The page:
Sunday’s Protest to Demand More Pedestrian Space on the Queensboro Bridge Has Historic Echoes
Been there, won that.
Activists will gather at the Manhattan side of the Queensboro Bridge on Sunday to demand more space for pedestrians on the fabled span, almost exactly 30 years to the day when a similar band of pedestrian advocates got arrested for seizing the south outer roadway — setting off an epic trial whose climate change implications reverberate to this day.
The protest on Sunday at 1 p.m. will tread on familiar ground: Since 2000, cyclists and pedestrians have been forced to share the very narrow and increasingly congested north outer roadway — the lone lane out of the bridge’s 10 lanes reserved for anything but cars. The south outer roadway remains available only for cars, although it is closed to all users overnight because too many drivers were crashing at high speed.
The bridge’s division of space is especially appalling given that cycling and walking over the bridge has been booming — with bike riding up 40 percent in just the last year. And Manhattan Borough President Gale Brewer crunched the numbers last year and found that car traffic over the bridge had decreased 8.5 percent between 2006 and 2016. Meanwhile, pedestrian traffic over the bridge was up 271 percent between 2007 and 2017, when the city stopped isolating pedestrian counts, according to numbers crunched by Steven Bodzin, co-chairman of the “More Space QBB” volunteer effort at Transportation Alternatives’ Western Queens volunteer committee.
“There are nine lanes for cars and one for human power,” said Bodzin. “We can make it eight and two and not hurt anyone in cars.”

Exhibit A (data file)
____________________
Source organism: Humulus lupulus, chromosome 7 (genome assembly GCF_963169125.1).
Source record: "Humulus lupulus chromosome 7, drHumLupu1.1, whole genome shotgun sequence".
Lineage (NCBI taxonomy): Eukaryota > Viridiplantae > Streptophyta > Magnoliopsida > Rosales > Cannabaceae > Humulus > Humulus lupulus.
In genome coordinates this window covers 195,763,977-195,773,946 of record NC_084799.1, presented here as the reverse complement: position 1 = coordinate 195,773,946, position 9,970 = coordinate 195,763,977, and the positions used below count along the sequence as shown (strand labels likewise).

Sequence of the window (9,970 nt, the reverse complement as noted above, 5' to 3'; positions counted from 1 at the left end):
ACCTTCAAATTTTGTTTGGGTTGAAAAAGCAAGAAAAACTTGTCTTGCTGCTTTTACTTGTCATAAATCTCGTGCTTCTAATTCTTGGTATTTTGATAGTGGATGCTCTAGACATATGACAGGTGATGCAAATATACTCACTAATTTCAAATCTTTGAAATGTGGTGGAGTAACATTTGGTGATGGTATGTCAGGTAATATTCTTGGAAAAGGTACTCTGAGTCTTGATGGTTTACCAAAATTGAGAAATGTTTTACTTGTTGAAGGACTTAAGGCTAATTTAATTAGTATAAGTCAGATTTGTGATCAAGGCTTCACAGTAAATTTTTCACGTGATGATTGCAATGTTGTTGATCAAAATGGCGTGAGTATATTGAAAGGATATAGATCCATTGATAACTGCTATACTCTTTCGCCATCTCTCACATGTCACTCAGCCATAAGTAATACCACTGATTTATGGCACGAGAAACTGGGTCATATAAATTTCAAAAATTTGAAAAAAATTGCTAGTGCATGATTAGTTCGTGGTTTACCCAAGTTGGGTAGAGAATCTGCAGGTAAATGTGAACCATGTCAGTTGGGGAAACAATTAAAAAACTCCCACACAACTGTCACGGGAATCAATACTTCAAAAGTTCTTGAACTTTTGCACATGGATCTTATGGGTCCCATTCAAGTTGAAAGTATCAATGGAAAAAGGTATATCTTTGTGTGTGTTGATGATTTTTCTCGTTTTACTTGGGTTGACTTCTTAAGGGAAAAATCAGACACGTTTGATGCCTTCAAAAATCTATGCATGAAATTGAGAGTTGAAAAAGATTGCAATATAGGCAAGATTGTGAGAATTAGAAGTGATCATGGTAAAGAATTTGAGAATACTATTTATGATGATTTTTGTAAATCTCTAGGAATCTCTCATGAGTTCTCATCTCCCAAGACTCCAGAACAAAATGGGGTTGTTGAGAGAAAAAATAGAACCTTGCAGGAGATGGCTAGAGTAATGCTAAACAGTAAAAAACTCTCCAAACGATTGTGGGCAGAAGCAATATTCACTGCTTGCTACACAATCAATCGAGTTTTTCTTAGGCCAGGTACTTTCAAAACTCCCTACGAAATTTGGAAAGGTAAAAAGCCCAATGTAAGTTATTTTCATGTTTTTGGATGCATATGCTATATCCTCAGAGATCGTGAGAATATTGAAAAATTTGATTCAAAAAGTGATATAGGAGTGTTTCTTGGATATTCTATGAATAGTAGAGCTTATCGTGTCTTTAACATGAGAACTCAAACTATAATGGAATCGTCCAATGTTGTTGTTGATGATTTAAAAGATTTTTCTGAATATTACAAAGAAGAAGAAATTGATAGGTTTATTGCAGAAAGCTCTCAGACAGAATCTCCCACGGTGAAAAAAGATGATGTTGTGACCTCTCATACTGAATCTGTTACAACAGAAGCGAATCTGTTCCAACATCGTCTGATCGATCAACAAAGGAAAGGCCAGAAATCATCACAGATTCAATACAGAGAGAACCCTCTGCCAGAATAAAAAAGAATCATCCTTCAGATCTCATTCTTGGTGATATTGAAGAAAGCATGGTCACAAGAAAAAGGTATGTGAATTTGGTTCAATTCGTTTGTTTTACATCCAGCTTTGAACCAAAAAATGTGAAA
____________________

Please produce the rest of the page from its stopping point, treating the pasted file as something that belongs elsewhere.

The protest will inevitably draw comparisons to a similar rally held on Oct. 22, 1990 — when six bike and pedestrian activists were arrested protesting a Dinkins Administration decision to give cars exclusive rush hour access to the south outer roadway, then the bridge’s lone pedestrian path.
The arrests came after a summer of weekly protests on the span, featuring groups of pedestrians blocking cars as they walked to mid-span before turning back to Manhattan.
John Kaehny, an organizer of the protests and one of the so-called QB6, remembers the outrage among members of the then-less-politically powerful cycling community when their sole route to Queens was severed to accommodate cars during the evening rush.
“The South Outer Roadway is my Grand Canyon,” he said this week, recalling a famous battle to prevented the national landmark from being flooded by a dam project in the 1960s. “It’s a perfect symbol of the fight to change New York City from ‘car first’ to ‘people first.’ More roads lead to more cars. More bike and walking paths lead to more people biking and walking. Especially on the QBB, it really is that simple.”
Kaehny, then a newcomer to New York when he was arrested, referenced the Glen Canyon dam project because of its similarity to the fight he was waging for his newly adopted hometown.
“The environmentalists failed to stop the Glen Canyon dam, but did stop [other] dams from being built,” he said. “Back in 1990, when I was leading weekly, sometimes daily, marches on the Queensboro Bridge, the national enviromental movement had very little interest in livable streets and urban issues. ‘My Grand Canyon’ was a little speech I’d give about how what we were doing on the Queensboro Bridge South Outer Roadway was as important as stopping the destruction of the Grand Canyon because if we couldn’t make cities places for walking and cycling, they would be unlivable. And without livable cities, you cannot save nature or the Earth.”